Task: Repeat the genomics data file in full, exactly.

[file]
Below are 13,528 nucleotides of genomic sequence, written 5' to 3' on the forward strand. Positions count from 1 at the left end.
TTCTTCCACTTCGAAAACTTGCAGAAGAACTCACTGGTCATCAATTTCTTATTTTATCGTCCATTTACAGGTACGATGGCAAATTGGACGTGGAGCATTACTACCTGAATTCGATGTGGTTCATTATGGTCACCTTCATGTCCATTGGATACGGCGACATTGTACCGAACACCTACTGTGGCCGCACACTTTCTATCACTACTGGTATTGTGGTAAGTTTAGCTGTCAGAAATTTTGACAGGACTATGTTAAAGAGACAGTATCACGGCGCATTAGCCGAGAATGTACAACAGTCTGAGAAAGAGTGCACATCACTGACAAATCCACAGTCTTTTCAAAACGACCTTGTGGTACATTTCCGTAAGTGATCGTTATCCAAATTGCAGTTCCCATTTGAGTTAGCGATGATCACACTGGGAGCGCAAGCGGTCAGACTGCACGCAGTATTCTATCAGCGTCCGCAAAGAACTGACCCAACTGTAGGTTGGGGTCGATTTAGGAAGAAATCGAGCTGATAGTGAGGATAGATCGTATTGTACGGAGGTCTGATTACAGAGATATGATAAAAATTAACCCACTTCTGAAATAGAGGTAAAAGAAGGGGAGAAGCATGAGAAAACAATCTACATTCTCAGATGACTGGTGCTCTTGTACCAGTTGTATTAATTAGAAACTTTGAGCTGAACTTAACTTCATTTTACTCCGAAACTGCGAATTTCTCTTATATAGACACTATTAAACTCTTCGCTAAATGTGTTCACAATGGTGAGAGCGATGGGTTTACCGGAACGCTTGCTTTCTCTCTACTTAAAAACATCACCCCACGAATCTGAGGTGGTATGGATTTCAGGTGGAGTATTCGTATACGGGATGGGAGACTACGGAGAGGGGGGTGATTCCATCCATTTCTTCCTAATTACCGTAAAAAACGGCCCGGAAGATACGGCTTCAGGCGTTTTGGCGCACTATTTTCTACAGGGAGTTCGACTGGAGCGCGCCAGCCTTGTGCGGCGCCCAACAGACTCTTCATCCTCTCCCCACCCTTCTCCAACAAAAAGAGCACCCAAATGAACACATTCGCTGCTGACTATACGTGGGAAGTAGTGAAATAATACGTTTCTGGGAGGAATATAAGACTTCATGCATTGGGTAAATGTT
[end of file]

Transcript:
Below are 13,528 nucleotides of genomic sequence, written 5' to 3' on the forward strand. Positions count from 1 at the left end.
TTCTTCCACTTCGAAAACTTGCAGAAGAACTCACTGGTCATCAATTTCTTATTTTATCGTCCATTTACAGGTACGATGGCAAATTGGACGTGGAGCATTACTACCTGAATTCGATGTGGTTCATTATGGTCACCTTCATGTCCATTGGATACGGCGACATTGTACCGAACACCTACTGTGGCCGCACACTTTCTATCACTACTGGTATTGTGGTAAGTTTAGCTGTCAGAAATTTTGACAGGACTATGTTAAAGAGACAGTATCACGGCGCATTAGCCGAGAATGTACAACAGTCTGAGAAAGAGTGCACATCACTGACAAATCCACAGTCTTTTCAAAACGACCTTGTGGTACATTTCCGTAAGTGATCGTTATCCAAATTGCAGTTCCCATTTGAGTTAGCGATGATCACACTGGGAGCGCAAGCGGTCAGACTGCACGCAGTATTCTATCAGCGTCCGCAAAGAACTGACCCAACTGTAGGTTGGGGTCGATTTAGGAAGAAATCGAGCTGATAGTGAGGATAGATCGTATTGTACGGAGGTCTGATTACAGAGATATGATAAAAATTAACCCACTTCTGAAATAGAGGTAAAAGAAGGGGAGAAGCATGAGAAAACAATCTACATTCTCAGATGACTGGTGCTCTTGTACCAGTTGTATTAATTAGAAACTTTGAGCTGAACTTAACTTCATTTTACTCCGAAACTGCGAATTTCTCTTATATAGACACTATTAAACTCTTCGCTAAATGTGTTCACAATGGTGAGAGCGATGGGTTTACCGGAACGCTTGCTTTCTCTCTACTTAAAAACATCACCCCACGAATCTGAGGTGGTATGGATTTCAGGTGGAGTATTCGTATACGGGATGGGAGACTACGGAGAGGGGGGTGATTCCATCCATTTCTTCCTAATTACCGTAAAAAACGGCCCGGAAGATACGGCTTCAGGCGTTTTGGCGCACTATTTTCTACAGGGAGTTCGACTGGAGCGCGCCAGCCTTGTGCGGCGCCCAACAGACTCTTCATCCTCTCCCCACCCTTCTCCAACAAAAAGAGCACCCAAATGAACACATTCGCTGCTGACTATACGTGGGAAGTAGTGAAATAATACGTTTCTGGGAGGAATATAAGACTTCATGCATTGGGTAAATGTT